For this project, we were engaged by the client to visit the home that already existed on this piece of property in order to determine whether a renovation or demolition would be most advantageous. Upon inspection, we concluded that the home’s orientation failed to effectively make use of sun exposure, making it virtually impossible to reconfigure the home in a manner worthy of the site. As such, the clients decided to raze the home, and engage us in coming up with concepts for a brand new residence.
In our initial design meetings, we explored the ways in which the new residence could best engage the property with regard to natural light and the client’s desire for a substantial amount of indoor/outdoor living. The client possessed a fond appreciation for traditional French Norman architecture, and desired a floorplan that would allow them to host large gatherings, but also feel comfortable as a home for two “empty nesters.” As such, we laid out the public spaces so as to allow for maximum southern light exposure, good microclimates, and a flow that encouraged interaction between the kitchen, screened in porch, dining room, and main gathering room. In contrast, the library and master bedroom and bath were configured as a sort of ‘suite of rooms’ that could facilitate more privacy.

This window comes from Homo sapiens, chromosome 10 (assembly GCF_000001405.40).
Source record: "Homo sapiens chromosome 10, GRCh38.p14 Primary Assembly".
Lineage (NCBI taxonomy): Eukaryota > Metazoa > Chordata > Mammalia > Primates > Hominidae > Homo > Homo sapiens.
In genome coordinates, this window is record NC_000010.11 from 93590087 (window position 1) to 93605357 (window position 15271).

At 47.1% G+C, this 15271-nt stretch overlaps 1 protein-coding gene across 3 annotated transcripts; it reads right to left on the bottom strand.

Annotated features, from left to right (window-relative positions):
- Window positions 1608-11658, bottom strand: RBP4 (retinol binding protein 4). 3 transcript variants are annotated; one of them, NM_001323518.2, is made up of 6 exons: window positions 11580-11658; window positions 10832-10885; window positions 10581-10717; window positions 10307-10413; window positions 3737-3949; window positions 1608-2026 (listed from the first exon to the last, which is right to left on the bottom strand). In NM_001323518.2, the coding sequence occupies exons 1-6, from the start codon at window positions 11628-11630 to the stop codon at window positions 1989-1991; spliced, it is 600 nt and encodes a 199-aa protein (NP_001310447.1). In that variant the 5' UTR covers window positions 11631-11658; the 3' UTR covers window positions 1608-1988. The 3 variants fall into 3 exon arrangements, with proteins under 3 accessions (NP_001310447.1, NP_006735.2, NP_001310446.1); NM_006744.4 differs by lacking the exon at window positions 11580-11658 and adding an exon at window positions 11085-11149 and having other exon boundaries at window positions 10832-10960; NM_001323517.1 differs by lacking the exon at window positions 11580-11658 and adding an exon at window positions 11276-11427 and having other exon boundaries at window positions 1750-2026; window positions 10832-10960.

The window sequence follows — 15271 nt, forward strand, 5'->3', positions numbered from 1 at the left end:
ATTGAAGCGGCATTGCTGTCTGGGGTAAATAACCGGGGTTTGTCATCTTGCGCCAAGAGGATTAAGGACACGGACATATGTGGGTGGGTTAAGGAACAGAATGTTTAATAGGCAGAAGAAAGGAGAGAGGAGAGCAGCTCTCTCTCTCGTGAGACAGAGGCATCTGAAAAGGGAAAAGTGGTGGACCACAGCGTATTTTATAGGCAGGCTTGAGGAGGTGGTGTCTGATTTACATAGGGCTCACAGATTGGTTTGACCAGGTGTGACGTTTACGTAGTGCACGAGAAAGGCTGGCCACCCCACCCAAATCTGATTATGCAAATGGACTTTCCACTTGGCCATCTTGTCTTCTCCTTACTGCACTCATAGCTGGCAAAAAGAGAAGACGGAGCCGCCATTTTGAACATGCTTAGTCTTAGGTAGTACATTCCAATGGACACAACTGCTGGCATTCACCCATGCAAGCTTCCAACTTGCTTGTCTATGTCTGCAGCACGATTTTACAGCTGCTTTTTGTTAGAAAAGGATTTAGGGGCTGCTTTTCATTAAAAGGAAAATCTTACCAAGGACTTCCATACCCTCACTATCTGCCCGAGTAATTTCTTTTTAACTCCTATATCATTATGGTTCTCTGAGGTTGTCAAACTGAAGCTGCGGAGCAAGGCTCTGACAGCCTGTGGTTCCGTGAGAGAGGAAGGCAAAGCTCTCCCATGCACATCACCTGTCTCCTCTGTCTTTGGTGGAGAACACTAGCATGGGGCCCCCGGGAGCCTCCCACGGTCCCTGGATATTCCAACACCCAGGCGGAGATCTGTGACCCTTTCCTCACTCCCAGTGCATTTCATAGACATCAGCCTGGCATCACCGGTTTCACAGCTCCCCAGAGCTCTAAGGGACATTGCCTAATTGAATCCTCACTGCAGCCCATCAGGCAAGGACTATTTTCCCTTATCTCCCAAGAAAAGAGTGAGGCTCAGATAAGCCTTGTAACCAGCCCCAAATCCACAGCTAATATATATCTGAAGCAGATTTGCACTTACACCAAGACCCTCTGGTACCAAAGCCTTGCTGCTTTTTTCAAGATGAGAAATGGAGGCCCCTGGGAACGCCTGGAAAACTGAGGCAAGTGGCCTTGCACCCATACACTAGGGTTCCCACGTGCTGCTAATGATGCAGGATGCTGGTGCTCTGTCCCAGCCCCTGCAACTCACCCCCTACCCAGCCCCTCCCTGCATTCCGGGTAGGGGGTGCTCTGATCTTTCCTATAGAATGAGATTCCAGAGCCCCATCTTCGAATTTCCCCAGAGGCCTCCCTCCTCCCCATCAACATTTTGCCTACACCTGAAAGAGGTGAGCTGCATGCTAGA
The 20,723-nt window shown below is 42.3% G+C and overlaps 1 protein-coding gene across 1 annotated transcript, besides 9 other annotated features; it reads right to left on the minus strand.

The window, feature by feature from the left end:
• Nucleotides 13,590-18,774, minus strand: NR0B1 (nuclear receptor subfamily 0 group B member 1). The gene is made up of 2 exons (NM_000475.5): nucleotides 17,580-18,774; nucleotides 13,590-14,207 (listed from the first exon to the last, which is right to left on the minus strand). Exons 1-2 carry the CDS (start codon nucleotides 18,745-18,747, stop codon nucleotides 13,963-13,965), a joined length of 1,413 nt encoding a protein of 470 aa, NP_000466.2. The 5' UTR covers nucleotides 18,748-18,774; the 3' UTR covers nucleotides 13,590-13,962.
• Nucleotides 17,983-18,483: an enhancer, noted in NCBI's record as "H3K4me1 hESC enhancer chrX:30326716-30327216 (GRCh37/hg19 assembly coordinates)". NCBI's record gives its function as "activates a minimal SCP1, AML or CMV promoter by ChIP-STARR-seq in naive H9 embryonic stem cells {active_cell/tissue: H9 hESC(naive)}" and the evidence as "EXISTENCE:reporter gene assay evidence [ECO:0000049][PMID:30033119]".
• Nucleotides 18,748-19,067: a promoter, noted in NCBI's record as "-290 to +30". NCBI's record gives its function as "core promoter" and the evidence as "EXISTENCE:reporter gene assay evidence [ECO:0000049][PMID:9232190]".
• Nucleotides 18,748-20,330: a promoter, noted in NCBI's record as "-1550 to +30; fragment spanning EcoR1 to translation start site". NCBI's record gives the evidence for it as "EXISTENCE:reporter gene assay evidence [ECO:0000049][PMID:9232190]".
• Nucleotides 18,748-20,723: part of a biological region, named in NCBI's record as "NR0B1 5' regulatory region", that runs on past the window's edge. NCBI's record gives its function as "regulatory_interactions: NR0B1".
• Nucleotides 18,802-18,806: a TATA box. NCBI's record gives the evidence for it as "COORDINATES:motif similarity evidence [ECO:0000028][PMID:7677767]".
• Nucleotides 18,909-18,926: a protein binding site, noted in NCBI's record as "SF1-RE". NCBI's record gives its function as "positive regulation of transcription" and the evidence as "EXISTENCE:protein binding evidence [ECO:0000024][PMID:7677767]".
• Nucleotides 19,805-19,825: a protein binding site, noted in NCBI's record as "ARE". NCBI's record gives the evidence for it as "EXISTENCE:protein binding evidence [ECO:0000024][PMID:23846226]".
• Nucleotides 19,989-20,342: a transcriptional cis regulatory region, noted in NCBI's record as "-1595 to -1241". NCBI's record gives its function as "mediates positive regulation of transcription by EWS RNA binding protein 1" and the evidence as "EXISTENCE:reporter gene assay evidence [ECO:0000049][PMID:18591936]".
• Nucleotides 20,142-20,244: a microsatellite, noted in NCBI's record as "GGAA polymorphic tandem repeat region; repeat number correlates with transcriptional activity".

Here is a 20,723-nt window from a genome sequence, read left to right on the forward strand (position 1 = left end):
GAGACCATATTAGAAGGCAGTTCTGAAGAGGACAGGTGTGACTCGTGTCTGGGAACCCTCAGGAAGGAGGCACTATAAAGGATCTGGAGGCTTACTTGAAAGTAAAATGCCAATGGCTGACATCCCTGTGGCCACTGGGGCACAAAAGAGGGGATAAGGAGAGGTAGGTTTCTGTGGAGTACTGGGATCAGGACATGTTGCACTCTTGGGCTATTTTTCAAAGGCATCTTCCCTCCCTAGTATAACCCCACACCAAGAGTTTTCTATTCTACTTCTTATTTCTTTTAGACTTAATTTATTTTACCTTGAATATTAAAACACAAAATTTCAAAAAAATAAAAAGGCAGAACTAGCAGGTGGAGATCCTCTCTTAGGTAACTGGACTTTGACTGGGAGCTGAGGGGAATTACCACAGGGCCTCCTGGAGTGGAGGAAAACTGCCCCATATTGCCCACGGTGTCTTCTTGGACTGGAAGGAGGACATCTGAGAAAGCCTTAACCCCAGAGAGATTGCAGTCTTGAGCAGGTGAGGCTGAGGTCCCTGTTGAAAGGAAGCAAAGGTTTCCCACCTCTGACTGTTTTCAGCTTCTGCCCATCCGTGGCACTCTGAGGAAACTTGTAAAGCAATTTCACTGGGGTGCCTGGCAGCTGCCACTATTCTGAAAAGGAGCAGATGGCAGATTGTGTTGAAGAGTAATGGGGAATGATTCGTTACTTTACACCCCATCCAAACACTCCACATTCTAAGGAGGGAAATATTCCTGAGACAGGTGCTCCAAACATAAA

For both the interior and exterior of the home, we utilized materials traditionally considered to be appropriate for a northern climate – brick, slate, copper, timber and stone.
Photography: David Bader